Gluten-free and Egg-free Recipes (with some Dairy-free options)

My sister-in-law recently asked, “An egg-free cake? Surely that is like a day without sunshine?” It really is possible to make yummy egg-free cakes that are also gluten-free without using egg replacer. I found this recipe recently which is egg-free and decided to adapt it for gluten-free also. I had a little while thinking about what ‘curd’ is. I know about curds and whey, but was wondering whether the cook was using soybean curd (tofu). I checked out Wikipedia and it seems that ‘curd’ in India (where the cook lives) means yogurt so I figured I would give it a try with the yogurt.


3/4 metric cup caster sugar (fine granulated white sugar) – this weighed 165 g (5.8 oz)

1 metric cup (250 g/8.8 oz) natural set yogurt. The yogurt I bought was unsweetened and was quite firm.

1 and 1/4  teaspoons baking powder (Make sure it is gluten-free. Mine is labelled gluten-free.) 

1/2 teaspoon baking soda (bicarbonate of soda)

1/2 metric cup cooking oil (I use canola or sunflower oil and it weighs 112 g/3.95 oz)

2 teaspoons vanilla extract/essence

1 and 1/2 metric cups plain gluten-free flour* (214 g/7.55 oz)


Pre-heat the oven to 200 C/400 F.

Grease and line a loaf pan.

In a large bowl thoroughly mix the yogurt and sugar.

Add the baking powder and baking soda and stir in thoroughly. Leave the mixture for a few minutes. It will become frothy like softly beaten egg whites and it will increase in volume.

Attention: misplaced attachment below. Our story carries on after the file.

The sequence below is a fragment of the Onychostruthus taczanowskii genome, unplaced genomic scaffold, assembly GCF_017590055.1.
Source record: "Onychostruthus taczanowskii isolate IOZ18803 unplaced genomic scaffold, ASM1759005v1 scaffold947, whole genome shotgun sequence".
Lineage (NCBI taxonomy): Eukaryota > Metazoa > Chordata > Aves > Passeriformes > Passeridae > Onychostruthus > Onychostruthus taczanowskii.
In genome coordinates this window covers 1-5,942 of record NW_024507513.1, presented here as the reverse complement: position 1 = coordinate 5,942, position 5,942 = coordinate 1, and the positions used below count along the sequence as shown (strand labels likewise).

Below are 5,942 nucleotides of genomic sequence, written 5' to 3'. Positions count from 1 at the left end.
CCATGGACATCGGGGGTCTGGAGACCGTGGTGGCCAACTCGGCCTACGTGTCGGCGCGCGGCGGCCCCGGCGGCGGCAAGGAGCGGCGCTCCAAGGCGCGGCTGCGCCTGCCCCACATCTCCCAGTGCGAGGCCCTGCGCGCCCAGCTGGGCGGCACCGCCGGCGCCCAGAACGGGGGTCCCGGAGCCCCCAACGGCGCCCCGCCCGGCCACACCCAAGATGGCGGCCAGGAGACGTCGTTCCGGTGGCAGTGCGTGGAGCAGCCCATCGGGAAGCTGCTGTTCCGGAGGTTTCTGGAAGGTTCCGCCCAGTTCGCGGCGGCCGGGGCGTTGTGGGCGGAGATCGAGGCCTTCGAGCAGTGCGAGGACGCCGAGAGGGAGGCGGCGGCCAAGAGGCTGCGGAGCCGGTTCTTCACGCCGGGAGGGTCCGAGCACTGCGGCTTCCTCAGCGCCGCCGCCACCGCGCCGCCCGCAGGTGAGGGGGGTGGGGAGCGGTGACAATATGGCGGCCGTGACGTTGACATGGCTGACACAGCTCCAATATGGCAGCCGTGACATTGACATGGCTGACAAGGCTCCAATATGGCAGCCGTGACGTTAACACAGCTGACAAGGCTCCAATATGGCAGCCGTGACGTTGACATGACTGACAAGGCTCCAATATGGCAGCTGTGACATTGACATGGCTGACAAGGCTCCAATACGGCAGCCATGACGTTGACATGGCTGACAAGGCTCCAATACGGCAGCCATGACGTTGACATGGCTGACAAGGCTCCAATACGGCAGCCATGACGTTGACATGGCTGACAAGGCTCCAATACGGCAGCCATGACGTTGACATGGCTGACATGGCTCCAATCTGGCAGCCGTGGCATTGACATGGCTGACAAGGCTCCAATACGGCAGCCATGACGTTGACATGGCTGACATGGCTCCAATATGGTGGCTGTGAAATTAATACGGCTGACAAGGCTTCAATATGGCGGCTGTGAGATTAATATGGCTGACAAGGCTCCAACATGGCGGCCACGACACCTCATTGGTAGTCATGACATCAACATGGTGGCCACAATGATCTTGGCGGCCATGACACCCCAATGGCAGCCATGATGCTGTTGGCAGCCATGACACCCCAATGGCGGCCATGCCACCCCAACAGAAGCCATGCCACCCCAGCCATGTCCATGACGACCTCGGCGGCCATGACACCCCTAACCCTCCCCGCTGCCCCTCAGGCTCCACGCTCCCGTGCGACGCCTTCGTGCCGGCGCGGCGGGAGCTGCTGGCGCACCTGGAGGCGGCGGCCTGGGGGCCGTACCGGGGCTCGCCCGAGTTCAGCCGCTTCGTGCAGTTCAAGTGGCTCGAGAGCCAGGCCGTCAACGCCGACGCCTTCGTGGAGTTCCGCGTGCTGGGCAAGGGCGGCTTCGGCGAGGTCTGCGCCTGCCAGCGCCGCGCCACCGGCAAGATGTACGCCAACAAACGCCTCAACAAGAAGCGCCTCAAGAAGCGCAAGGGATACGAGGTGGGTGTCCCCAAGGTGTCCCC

Add the oil and vanilla to the mixture and stir in gently.

Sift the flour and gently fold into the mixture so that the bubbles of air are not lost. My mixture looked a bit lumpy but it was not due to flour lumps.

Pour the batter into the loaf pan and smooth out the top.

Bake in the oven for 10 minutes at 200 C, then reduce the temperature to 180 C/350 F and cook for approximately 45 minutes. My oven is not fan-forced and I find that it takes a lot longer for things to cook. If you have a fan-forced oven it will take less time than this so watch it carefully. When the skewer comes out clean it’s done.

The Verdict

I made this cake and had it in the oven just before a friend arrived with her children for lunch. For afternoon tea I sliced up the cake and cut the slices into halves. My friend and I took half a slice each with a cup of tea and told our children to help themselves. In less than a few minutes the cake had disappeared. I’d better make a double batch next time. The consistency is not quite as light as a sponge with my recipe but it is not as heavy as a pound cake. It’s just a happy medium. The sunshine is back.

*In Australia gluten-free plain and self-raising flour are readily available at supermarkets. I find that they work well in recipes so I don’t bother hunting out individual flours from health shops when I need a basic plain or self-raising flour. The brand I use is either “Orgran” or the Aldi “Has no” brand. They are a similar price. At a later stage I’ll set up a page where I discuss the flour content.


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